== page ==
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Robe with Mandarin Orange Tree and Auspicious Characters

Period:
Edo period (1615–1868)
Date:
second half of the 18th century
Culture:
Japan
Medium:
Dyed and embroidered silk crepe (chijimi) with couched gold-wrapped threads
Dimensions:
50 x 65 in. (127 x 165.1 cm)
Classification:
Costumes
Credit Line:
Purchase, Parnassus Foundation/Jane and Raphael Bernstein Gift, 2002
Accession Number:
2002.325
  • Description

    On view Rotation 1, August 17 to November 3, 2013

    A mandarin orange tree (tachibana) bearing fruit and flowers rises from the center back hem of this narrow-sleeved robe (kosode) in a design scheme typical of the second half of the eighteenth century. At the top, the sleeves and upper body of the robe are embellished with auspicious characters richly embroidered in green or purple silk or in gold thread. The three characters read (left to right): Manzai- raku 萬歳楽, which literally means, “Enjoying comfort for ten thousand years.” Manzai-raku is also the name of a type of ancient court music and dance (bugaku) that was performed to celebrate the New Year’s season. The phrase calls to mind a song from the auspicious Noh play Takasago, which proclaims that performing Manzai-raku brings long life.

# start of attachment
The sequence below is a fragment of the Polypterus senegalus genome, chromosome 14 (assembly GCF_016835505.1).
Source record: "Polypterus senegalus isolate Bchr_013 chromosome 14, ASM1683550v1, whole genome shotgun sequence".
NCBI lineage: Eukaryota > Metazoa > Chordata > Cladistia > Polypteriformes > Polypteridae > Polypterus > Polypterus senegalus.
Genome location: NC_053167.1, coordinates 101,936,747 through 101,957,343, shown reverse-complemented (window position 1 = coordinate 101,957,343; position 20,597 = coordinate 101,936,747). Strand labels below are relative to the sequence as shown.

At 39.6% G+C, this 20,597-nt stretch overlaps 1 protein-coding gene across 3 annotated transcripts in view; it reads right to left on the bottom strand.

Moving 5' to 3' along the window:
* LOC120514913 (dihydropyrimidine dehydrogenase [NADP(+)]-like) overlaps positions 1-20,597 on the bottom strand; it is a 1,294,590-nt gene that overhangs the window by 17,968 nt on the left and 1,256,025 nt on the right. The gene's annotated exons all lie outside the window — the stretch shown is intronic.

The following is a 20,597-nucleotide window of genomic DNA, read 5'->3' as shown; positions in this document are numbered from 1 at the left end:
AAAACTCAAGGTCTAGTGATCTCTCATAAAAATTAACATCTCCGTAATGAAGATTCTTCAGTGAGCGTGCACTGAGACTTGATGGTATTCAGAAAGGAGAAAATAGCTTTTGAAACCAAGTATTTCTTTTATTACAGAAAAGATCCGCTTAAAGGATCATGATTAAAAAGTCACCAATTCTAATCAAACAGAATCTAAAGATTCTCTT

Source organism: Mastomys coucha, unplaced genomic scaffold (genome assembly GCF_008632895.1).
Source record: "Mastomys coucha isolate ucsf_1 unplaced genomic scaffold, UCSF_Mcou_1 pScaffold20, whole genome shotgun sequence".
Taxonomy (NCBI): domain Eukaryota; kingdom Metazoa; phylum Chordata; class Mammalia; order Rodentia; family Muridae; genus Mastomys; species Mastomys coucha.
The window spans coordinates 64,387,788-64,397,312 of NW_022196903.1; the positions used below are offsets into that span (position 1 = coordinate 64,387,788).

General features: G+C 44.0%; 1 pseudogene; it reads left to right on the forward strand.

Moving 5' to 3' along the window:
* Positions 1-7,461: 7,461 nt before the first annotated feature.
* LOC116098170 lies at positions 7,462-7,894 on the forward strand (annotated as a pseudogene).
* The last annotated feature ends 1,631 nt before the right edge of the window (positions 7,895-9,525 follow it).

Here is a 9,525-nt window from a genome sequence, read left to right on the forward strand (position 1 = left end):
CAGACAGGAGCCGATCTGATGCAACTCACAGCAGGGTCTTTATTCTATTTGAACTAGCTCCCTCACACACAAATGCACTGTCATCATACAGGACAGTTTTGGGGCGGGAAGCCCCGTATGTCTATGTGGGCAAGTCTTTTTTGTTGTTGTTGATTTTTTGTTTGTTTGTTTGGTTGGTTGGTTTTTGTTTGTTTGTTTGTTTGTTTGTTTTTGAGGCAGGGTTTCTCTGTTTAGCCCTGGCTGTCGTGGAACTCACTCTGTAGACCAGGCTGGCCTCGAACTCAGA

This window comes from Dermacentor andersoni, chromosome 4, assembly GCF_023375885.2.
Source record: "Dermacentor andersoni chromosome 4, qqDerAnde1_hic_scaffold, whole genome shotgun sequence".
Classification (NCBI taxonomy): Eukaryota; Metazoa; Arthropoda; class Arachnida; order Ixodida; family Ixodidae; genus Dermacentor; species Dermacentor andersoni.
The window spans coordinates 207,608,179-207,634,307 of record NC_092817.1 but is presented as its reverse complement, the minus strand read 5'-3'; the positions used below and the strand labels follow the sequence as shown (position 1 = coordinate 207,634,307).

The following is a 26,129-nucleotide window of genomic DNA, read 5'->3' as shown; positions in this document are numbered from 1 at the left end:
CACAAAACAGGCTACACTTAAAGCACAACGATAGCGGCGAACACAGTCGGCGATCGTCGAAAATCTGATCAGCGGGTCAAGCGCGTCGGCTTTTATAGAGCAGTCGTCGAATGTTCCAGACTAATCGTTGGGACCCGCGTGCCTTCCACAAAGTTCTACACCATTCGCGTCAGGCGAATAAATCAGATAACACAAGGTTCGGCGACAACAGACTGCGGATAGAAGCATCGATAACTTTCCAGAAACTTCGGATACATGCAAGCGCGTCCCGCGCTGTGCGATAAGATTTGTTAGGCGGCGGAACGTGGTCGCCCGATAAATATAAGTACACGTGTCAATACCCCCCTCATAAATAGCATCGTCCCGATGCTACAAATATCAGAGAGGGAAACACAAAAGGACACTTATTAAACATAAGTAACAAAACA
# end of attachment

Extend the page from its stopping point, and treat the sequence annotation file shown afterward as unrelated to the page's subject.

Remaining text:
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    In the Museum
    Heilbrunn Timeline of Art History
    MetPublications
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